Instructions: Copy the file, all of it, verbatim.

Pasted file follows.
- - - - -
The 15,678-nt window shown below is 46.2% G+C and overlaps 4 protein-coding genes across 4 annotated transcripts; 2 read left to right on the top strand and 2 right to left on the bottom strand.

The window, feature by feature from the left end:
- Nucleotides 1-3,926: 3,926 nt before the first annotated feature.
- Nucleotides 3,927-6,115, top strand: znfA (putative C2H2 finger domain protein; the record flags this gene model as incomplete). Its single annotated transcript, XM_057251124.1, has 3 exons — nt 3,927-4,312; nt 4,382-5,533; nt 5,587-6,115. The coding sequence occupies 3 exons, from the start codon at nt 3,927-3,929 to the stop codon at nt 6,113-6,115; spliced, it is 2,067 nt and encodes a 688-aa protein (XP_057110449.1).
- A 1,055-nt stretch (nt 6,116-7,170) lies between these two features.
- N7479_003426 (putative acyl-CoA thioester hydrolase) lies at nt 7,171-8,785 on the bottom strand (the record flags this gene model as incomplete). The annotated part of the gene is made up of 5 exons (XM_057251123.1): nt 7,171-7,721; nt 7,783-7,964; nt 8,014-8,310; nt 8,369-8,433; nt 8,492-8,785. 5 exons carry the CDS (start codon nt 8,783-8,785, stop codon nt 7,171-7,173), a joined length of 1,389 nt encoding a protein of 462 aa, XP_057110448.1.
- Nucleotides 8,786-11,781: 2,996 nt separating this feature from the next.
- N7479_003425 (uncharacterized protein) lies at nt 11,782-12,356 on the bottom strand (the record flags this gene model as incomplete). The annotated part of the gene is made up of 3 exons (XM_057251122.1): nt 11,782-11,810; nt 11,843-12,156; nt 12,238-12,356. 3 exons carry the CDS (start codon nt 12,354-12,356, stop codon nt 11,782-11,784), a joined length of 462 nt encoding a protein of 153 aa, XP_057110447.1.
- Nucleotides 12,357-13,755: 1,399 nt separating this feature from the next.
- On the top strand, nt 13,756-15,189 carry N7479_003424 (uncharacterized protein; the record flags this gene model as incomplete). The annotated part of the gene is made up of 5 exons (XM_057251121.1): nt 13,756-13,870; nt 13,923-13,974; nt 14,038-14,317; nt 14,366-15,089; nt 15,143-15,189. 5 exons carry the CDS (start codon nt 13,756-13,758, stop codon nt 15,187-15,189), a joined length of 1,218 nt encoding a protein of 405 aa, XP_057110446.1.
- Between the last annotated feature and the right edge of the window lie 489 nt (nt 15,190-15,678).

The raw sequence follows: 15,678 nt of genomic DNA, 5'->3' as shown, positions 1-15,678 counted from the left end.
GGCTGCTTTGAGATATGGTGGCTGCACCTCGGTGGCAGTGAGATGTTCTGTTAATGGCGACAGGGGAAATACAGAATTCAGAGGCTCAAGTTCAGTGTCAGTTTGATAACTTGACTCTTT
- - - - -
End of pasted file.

The 15,678-nt window shown below is 46.2% G+C and overlaps 4 protein-coding genes across 4 annotated transcripts; 2 read left to right on the top strand and 2 right to left on the bottom strand.

The window, feature by feature from the left end:
- Nucleotides 1-3,926: 3,926 nt before the first annotated feature.
- Nucleotides 3,927-6,115, top strand: znfA (putative C2H2 finger domain protein; the record flags this gene model as incomplete). Its single annotated transcript, XM_057251124.1, has 3 exons — nt 3,927-4,312; nt 4,382-5,533; nt 5,587-6,115. The coding sequence occupies 3 exons, from the start codon at nt 3,927-3,929 to the stop codon at nt 6,113-6,115; spliced, it is 2,067 nt and encodes a 688-aa protein (XP_057110449.1).
- A 1,055-nt stretch (nt 6,116-7,170) lies between these two features.
- N7479_003426 (putative acyl-CoA thioester hydrolase) lies at nt 7,171-8,785 on the bottom strand (the record flags this gene model as incomplete). The annotated part of the gene is made up of 5 exons (XM_057251123.1): nt 7,171-7,721; nt 7,783-7,964; nt 8,014-8,310; nt 8,369-8,433; nt 8,492-8,785. 5 exons carry the CDS (start codon nt 8,783-8,785, stop codon nt 7,171-7,173), a joined length of 1,389 nt encoding a protein of 462 aa, XP_057110448.1.
- Nucleotides 8,786-11,781: 2,996 nt separating this feature from the next.
- N7479_003425 (uncharacterized protein) lies at nt 11,782-12,356 on the bottom strand (the record flags this gene model as incomplete). The annotated part of the gene is made up of 3 exons (XM_057251122.1): nt 11,782-11,810; nt 11,843-12,156; nt 12,238-12,356. 3 exons carry the CDS (start codon nt 12,354-12,356, stop codon nt 11,782-11,784), a joined length of 462 nt encoding a protein of 153 aa, XP_057110447.1.
- Nucleotides 12,357-13,755: 1,399 nt separating this feature from the next.
- On the top strand, nt 13,756-15,189 carry N7479_003424 (uncharacterized protein; the record flags this gene model as incomplete). The annotated part of the gene is made up of 5 exons (XM_057251121.1): nt 13,756-13,870; nt 13,923-13,974; nt 14,038-14,317; nt 14,366-15,089; nt 15,143-15,189. 5 exons carry the CDS (start codon nt 13,756-13,758, stop codon nt 15,187-15,189), a joined length of 1,218 nt encoding a protein of 405 aa, XP_057110446.1.
- Between the last annotated feature and the right edge of the window lie 489 nt (nt 15,190-15,678).

The raw sequence follows: 15,678 nt of genomic DNA, 5'->3' as shown, positions 1-15,678 counted from the left end.
GGCTGCTTTGAGATATGGTGGCTGCACCTCGGTGGCAGTGAGATGTTCTGTTAATGGCGACAGGGGAAATACAGAATTCAGAGGCTCAAGTTCAGTGTCAGTTTGATAACTTGACTCTTT